“When companies truly invest in human capital to the extent that it invokes a sense of loyalty, they now have a serious competitive advantage.” – Hendrith Vanlon Smith Jr, CEO of Mayflower-Plymouth.
All organizations want to be successful and achieve their goals. While these are common characteristics, the definition of success and goals vary greatly from organization to organization. Further, how success and goals are achieved is certainly unique and based on individual organizational strategy and achieving unique organizational goals is certainly accomplished through the actions of employees. Employees, or human capital, are an organization’s greatest asset.
While employees have not always been recognized as the organization’s greatest asset, current national and global events like recessions, technology advancements, a pandemic and a new generation of workers with new ideas about employment, have pushed employers to recognize their employees as essential to organizational success. In fact, with resounding support for the value of employees, contemporary management leaders are recognizing our current time as The “Era of Human Capital,” (McGowan, Shipley & Friedman, 2020). The Era of Human Capital describes that for each company, the single-most important asset for value creation is their employee base, their human capital.
There are many reasons why employees should be acknowledged as the organization’s most valuable asset and these reasons include:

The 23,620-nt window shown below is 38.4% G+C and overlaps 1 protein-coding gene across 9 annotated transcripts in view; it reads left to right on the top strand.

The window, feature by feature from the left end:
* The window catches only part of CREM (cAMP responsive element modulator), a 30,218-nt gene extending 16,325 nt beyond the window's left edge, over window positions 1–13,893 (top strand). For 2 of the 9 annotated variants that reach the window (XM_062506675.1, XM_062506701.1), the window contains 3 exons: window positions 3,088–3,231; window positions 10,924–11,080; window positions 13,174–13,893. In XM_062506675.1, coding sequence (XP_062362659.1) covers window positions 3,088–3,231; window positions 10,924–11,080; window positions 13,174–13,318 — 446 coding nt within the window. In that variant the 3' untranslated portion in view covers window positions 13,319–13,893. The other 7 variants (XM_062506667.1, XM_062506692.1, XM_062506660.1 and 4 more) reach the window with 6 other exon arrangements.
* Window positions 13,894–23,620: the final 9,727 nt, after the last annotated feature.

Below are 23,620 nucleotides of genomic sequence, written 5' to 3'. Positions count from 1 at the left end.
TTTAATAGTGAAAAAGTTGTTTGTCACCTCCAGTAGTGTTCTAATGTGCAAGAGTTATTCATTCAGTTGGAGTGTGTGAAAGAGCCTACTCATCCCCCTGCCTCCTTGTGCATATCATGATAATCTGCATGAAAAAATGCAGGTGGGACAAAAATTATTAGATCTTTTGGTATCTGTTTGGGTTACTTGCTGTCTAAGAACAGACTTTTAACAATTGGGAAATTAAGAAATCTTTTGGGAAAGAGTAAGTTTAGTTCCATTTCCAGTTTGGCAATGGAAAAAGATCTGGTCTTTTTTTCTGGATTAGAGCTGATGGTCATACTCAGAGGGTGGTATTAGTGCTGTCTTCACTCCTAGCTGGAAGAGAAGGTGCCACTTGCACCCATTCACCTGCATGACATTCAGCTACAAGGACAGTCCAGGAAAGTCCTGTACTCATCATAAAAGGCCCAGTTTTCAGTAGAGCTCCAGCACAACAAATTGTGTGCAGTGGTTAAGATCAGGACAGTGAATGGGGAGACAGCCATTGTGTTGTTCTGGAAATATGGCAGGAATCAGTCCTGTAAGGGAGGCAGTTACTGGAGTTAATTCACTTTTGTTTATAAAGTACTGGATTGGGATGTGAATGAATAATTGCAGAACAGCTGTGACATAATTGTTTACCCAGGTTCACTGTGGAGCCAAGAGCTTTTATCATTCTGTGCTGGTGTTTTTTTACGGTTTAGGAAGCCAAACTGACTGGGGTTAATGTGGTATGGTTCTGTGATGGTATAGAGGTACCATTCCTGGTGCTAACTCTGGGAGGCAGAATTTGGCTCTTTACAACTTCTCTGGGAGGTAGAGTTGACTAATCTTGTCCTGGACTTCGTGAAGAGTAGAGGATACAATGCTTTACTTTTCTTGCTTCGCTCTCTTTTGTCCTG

- They represent the organization to the stakeholders.
- They deliver the goods, services, or products to the stakeholders.
- They create innovation.
- Their knowledge is irreplaceable.
- They fill knowledge gaps.
- They help organizations grow and sustain.
Recognizing the unique value that employees bring to each organization is the first step in capturing Human Capital, but the second step may be more challenging. Once Human Capital is recruited within the organization, the organization must retain their talent. Retaining talent in the contemporary work environment requires dynamic understanding of the organization, the industry, and each employee’s needs. Current retention efforts must include many functions that support human capital like:
- Quality onboarding programs.
- Rewards and recognition.
- Opportunities to advance.
- Meaningful work.
- Flexible work that supports work/life balance.
- Wellness offerings.
- Continuous feedback.
- Training and development.
Notably, many of these critical retention efforts are led by the Human Resources Department. While Human Resources has traditionally handled employee recruitment, hiring, training, conflict resolution and benefits, Human Resources is increasingly called upon to engage in Strategic Human Capital efforts like engaging employees, strengthening culture, providing guidance to C-suite and senior leadership, helping individual employees understand their purpose within the organization and managing talent.
So, as we increasingly acknowledge the value of each employee within an organization and we embrace The Era of Human Capital, let’s also recognize that the rise of The Era of Human Capital is also giving rise to a new era of Human Resources. In support of Human Capital, the HR leader is moving to the forefront of organizational strategic planning. While we watch this new era unfold, it is also significant to understand that HR’s role will continue to evolve. In other words, we can expect that HR will evolve with each new working generation striving to support the unique contemporary needs of the worker. With this in mind, I am looking forward to The Rise of The Human Capital Era and The Strategic Human Resources Department and I am certain you can’t have one without the other.
McGowan, H., & Shipley, C. (2020). The Adaptation Advantage. Let Go. Learn Fast and Thrive in the Future of Work. Wiley.